They have been called American royalty, boasting one president and two United States senators, but death and tragedy have been more than equal partners to the glory of Joseph and Rose Kennedy.
After the violent deaths of three sons and one daughter and a near-fatal plane crash involving a fourth son, tragedy enveloped the Kennedy grandchildren in a string of car accidents, drug arrests and the death of two children -- one within days after his birth.
The death of David Kennedy Wednesday in a Palm Beach, Fla., motel - where he was staying during a visit with ailing matriach Rose -- ended the stormiest life of the third generation of the star-crossed family.
The 28-year-old son of Robert and Ethel Kennedy broke his back in a Cape Cod, Mass., Jeep accident, suffered a potentially fatal heart inflammation related to drug use and was arrested in a heroin 'shooting gallery' during a life that turned stormy after watching his father die on television.
The family's tragic blows began when Joseph and Rose Kennedy's eldest daughter Rosemary was born mentally retarded. Her mother lamented 'we had all the financial means in the world; we could contact any doctor and none of it meant anything.'
In 1943, Navy Lt. John F. Kennedy was lost for several days after the Japanese sank his PT boat in the South Pacific. One year later, Joseph Kennedy Jr., the eldest of Joseph and Rose's nine children, died when his plane exploded over the English Channel during a secret World War II bombing mission.
A plane crash claimed still another child -- second daughter Kathleen -- four years later in southern France.
In 1961, patriarch Joseph suffered a serious stroke that would handicap him until his death in 1969.
President John Kennedy, who assumed his older brother's ambitions, was assassinated in Dallas in 1963. His death came just months after his second son -- Patrick Bouvier -- died within days of his August birth.
Youngest brother Edward, who was expelled from Harvard for cheating, had his first brush with death in 1964, when a plane carrying him to a political appearance in western Massachusetts crashed, breaking his back.
In 1968, Robert Kennedy was assassinated in the kitchen of a Los Angeles hotel minutes after claiming victory in the California presidential primary.
Slightly more than one year later, an outing on Chappaquidick Island, Mass., ended with the death of Mary Jo Kopechne, a passenger in the car Kennedy drove off a narrow wooden bridge.
Before that pain could pass, Joseph suffered a series of heart attacks and died at the age of 81.
David watched his father die on television and was nearly decapitated on the funeral train carrying his coffin to Washington. The assassination came the day his father rescued him from a heavy undertow while swimming in the Pacific Ocean.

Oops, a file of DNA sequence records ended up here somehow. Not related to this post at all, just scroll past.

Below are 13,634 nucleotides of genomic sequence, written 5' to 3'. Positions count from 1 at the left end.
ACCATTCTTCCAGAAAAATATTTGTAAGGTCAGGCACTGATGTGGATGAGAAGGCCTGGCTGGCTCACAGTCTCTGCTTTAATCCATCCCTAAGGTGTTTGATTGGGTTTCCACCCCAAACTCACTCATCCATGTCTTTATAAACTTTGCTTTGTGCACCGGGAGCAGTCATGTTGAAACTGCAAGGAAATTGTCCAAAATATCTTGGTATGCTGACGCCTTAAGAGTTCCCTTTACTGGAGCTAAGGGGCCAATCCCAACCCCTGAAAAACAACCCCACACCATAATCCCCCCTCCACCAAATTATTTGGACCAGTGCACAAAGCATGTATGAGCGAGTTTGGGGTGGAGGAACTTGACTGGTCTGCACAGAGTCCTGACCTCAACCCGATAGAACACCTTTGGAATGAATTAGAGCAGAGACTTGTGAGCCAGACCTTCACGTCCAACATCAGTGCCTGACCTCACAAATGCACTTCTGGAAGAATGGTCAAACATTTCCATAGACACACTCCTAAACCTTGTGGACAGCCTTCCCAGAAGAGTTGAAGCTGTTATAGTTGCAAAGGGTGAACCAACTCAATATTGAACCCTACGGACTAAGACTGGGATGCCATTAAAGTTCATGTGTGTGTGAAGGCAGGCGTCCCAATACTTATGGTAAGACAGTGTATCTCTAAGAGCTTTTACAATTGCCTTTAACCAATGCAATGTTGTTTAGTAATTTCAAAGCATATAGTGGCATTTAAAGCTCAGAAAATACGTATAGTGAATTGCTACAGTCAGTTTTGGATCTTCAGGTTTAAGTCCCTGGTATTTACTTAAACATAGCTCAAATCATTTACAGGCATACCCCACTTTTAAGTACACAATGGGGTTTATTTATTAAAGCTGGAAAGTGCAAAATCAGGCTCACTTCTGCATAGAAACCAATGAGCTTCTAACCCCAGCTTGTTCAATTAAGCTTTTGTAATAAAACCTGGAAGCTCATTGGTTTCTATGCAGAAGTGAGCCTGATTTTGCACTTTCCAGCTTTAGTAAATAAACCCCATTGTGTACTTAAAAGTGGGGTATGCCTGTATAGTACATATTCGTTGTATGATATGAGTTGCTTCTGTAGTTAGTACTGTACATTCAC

In 1970, an undercover police officer arrested Robert Kennedy Jr. for possession of marijuana, the first of a string of drug incidents involving the increasingly alienated brothers Bobby Jr. and David.
'I remember it clearly: This was the point in my life when everything began to turn against me,' David told Peter Collier and David Horowitz, authors of 'The Kennedys,' excerpted in the May edition of Playboy.
Three years later, Edward Kennedy Jr. lost his leg to cancer while Joseph Kennedy II, the oldest son of Robert and Ethel, was fined for negligent driving in a Jeep accident in which David broke his back and a female companion was paralyzed for life.
The rebellious brothers, often accompanied by cousin Chris Lawford, continued to experiment with drugs through the 1970s, courting danger and pulling pranks that rolled up a list of prep school supensions and expulsions.
In 1976, a 40-day heroin shooting binge while at Harvard landed David in the hospital with a problem diagnosed as bacterial endocarditis, a potentially fatal inflammation of the heart lining caused by dirty needles.
David, taking 40 Percodans a day prescribed by a psychiatrist hoping to break him of a heroin habit, was arrested in 1979 during an apparent drug-buying episode in a Harlem, N.Y. 'shooting gallery. That led to a publicized hospital stay for endocarditis.
The pendulum swung back to the second generation in 1981 when Edward and Joan Kennedy announced the end of their 22-year marriage, which had been plagued by rumors of his infidelity and her bouts with alcoholism. The divorce was finalized in December 1983.
A few months earlier, in September 1983, Robert Jr. was arrested for heroin possession after becoming ill on a flight to Rapid City, S.D. He pleaded guilty in March and was given a two-year suspended sentence.